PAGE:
It is certainly correct that Matthew 24:34 and similar prophetic declarations must be understood provisionally; this is because certain provisional considerations were entailed in their fulfillment (cf Acts 3:19,20). Ultimately, however, it is not their provisional nature that raises the question as to whether they were unrevisably certain to occur. If, in the counsels of God, they were unrevisably certain to occur, doubtlessly their provisional element would be entirely fulfilled. The only ultimate question is whether such a prophecy is an expression of the actual intention of God and is therefore a peremptory declaration.
This can only be decided by a consideration of all relevant issues. But to claim that because the future tense is used, such declarations are therefore peremptory and may not be understood provisionally either in relation to Israel's obedience or even in relation to God's hidden intention, is wholly unwarranted. This is especially true when it is noted that these texts are expressed in the subjunctive mood, which calls attention to their dependent nature. Their ultimate dependency is upon the actual intention of the Father, Who has placed the decisive times and eras for restoring the kingdom to Israel in His own jurisdiction (Acts 1:7).
Very simply, until the word of God was completed (Col.1:25), one could not say to a certainty that a particular declaration of God's revealed will concerning things to come was also a declaration of His actual intention concerning things to come. That this provisional yet prophetic declaration in Matthew 24:34 of the revealed will of God, was not a peremptory expression of the actual intention of God concerning that very generation, is made evident not only from history but from further revelation. The millennial kingdom did not commence in the first century and run its course until some time after 1000 A.D. Satan was not bound during this period, being cast into the submerged chaos, locked and sealed therein. Surely, during the Middle Ages, the rest of the dead of all past generations were not resurrected for judging and then cast into the lake of fire. Nor, during that same period, was the earth destroyed by fire, nor was a new earth created, one in which there was no more death, nor mourning, nor clamor, nor misery.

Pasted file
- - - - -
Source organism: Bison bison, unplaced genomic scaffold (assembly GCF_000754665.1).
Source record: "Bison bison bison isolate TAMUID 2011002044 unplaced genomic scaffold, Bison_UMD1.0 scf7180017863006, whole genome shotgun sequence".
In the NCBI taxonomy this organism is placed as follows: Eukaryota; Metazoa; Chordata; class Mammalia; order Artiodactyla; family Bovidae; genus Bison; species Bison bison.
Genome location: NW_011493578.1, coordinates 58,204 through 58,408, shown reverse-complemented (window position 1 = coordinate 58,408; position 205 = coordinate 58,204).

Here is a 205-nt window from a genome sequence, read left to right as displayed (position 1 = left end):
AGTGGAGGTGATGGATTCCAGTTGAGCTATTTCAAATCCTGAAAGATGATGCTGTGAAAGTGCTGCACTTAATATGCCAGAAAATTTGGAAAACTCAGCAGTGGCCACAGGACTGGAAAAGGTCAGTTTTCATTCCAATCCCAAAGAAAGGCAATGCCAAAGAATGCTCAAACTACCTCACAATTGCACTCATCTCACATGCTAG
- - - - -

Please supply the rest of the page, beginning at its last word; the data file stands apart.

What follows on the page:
Therefore, the words of Christ in Matthew 24:34 and similar passages are to be understood within the compass of the will of God, then revealed. It is foolish to insist on taking such passages in a peremptory sense, as if no other sense but the peremptory existed, or as if this were the only possible sense in which these passages could be understood.
It is incorrect to claim that if the kingdom was not then established, Jesus was "wrong." His words cannot be taken beyond the bounds of an implicit "God willing--and He is--Israel's contingent obedience being understood." The words of Christ, then, in these texts in question, are altogether true in relation to the subject with which they are concerned.
It is neither dishonest, mistaken, or even inappropriate to make provisionally correct statements concerning future events. Indeed, nearly all of our own predictions concerning events of ordinary human affairs can be no more than provisionally correct. They are not unrevisably certain, since that upon which they depend has not been disclosed to us, certainly not in a peremptory sense ("if the Lord should be willing"; cp James 4:13-17). The proviso "God willing," is always to be understood, for indeed it is always present, whether explicitly or implicitly.